If you want to use the fact of consensus normatively, you need another step, you need to show that for these people or this field consensus is a mark of correctness. You'd have trouble in any field where knowledge is increasing and where there is active research. You can see this if you look at the consensus, which did really exist, about substituting polyunsaturated fats for saturated ones in the diet, or about the beneficial effects of cholesterol lowering drugs. Both were consensus doctrines, both have been superceded.

Its a rare case in science where the argument from consensus can be quantitavely and rigorously shown to be valid in terms of track record as a guide to the truth or falsity of some particular new hypothesis.

Sep 1, 2012 at 6:21 PM | Unregistered Commentermichel

A consensus has nothing to do with facts or theory, it is simply an agreement by a group of people about what they will support. This is the complete antithesis of what I see happening on BH and other blogs.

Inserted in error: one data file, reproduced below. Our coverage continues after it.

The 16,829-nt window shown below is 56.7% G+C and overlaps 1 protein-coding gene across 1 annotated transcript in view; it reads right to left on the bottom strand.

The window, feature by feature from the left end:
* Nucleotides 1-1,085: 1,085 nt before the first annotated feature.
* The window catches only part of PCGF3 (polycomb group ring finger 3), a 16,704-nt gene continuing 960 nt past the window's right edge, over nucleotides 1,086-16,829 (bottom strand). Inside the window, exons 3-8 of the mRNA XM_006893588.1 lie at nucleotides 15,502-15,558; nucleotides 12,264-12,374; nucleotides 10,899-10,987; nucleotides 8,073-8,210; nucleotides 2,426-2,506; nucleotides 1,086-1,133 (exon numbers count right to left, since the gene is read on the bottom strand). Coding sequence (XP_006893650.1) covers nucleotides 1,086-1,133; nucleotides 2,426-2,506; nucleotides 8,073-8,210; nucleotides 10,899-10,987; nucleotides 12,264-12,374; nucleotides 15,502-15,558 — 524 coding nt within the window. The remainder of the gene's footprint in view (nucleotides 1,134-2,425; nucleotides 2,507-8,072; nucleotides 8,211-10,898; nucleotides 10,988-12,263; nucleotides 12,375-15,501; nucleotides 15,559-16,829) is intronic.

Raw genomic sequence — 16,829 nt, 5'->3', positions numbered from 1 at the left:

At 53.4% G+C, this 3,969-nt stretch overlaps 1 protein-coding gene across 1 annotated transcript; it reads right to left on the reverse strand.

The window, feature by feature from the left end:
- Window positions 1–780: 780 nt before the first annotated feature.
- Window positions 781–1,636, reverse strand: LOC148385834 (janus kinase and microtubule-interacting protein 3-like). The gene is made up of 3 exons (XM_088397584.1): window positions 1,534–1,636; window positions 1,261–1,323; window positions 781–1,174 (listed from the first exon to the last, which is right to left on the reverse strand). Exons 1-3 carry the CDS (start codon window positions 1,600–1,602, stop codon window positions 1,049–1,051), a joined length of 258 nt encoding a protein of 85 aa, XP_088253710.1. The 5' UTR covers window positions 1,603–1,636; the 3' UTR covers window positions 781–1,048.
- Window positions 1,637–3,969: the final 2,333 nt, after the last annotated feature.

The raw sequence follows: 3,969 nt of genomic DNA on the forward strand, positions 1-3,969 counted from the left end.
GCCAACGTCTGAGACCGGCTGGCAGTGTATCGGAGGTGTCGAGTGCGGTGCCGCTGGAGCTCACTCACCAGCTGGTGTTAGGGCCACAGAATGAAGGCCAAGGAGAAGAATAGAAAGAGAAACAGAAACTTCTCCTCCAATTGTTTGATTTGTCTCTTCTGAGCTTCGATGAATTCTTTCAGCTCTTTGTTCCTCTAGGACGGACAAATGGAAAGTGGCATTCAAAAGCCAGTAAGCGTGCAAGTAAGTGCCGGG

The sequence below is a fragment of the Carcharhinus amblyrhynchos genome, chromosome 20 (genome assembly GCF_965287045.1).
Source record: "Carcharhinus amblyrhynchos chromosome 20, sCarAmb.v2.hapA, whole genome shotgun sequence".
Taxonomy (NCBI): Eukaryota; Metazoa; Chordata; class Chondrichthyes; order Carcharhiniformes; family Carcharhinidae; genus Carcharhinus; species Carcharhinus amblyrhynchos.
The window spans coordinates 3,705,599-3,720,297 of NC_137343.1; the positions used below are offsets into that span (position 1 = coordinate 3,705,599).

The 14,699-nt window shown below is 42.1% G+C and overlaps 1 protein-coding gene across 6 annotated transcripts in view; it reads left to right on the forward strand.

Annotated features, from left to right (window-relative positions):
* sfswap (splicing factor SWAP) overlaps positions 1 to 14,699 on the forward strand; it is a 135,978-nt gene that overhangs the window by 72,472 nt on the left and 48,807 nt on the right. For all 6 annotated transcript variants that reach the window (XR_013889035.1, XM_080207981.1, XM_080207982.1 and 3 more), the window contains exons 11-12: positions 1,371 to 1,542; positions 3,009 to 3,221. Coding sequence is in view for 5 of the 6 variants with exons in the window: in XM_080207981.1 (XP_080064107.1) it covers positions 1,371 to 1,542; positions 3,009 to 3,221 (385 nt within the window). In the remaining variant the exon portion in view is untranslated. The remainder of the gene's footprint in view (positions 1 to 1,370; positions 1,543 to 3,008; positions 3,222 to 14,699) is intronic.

The only consensus on BH is that we do not believe what the consensus is telling us hehe.

Sep 1, 2012 at 7:23 PM | Registered CommenterDung


Sep 1, 2012 at 7:32 PM | Unregistered CommenterSteve Jones


Sep 1, 2012 at 8:08 PM | Unregistered CommenterAlecM

I wouldn't be particularly pleased to be mentioned in the same context as Oreskes, who so far as I can tell falls clearly into the stridently delusional end of the warmist spectrum.

Sep 1, 2012 at 8:31 PM | Unregistered CommenterJEM

Really sorry Bish off topic link but it makes very interesting reading:

Sep 1, 2012 at 8:32 PM | Unregistered CommenterPaul


Sep 1, 2012 at 8:51 PM | Registered CommenterRKS


Sep 1, 2012 at 8:56 PM | Unregistered CommenterAlecM


Sep 1, 2012 at 9:12 PM | Unregistered CommenterEric (skeptic)

I would like to apologize to the regulars. I should not have used the term "half baked" and inspired more O/T excursions.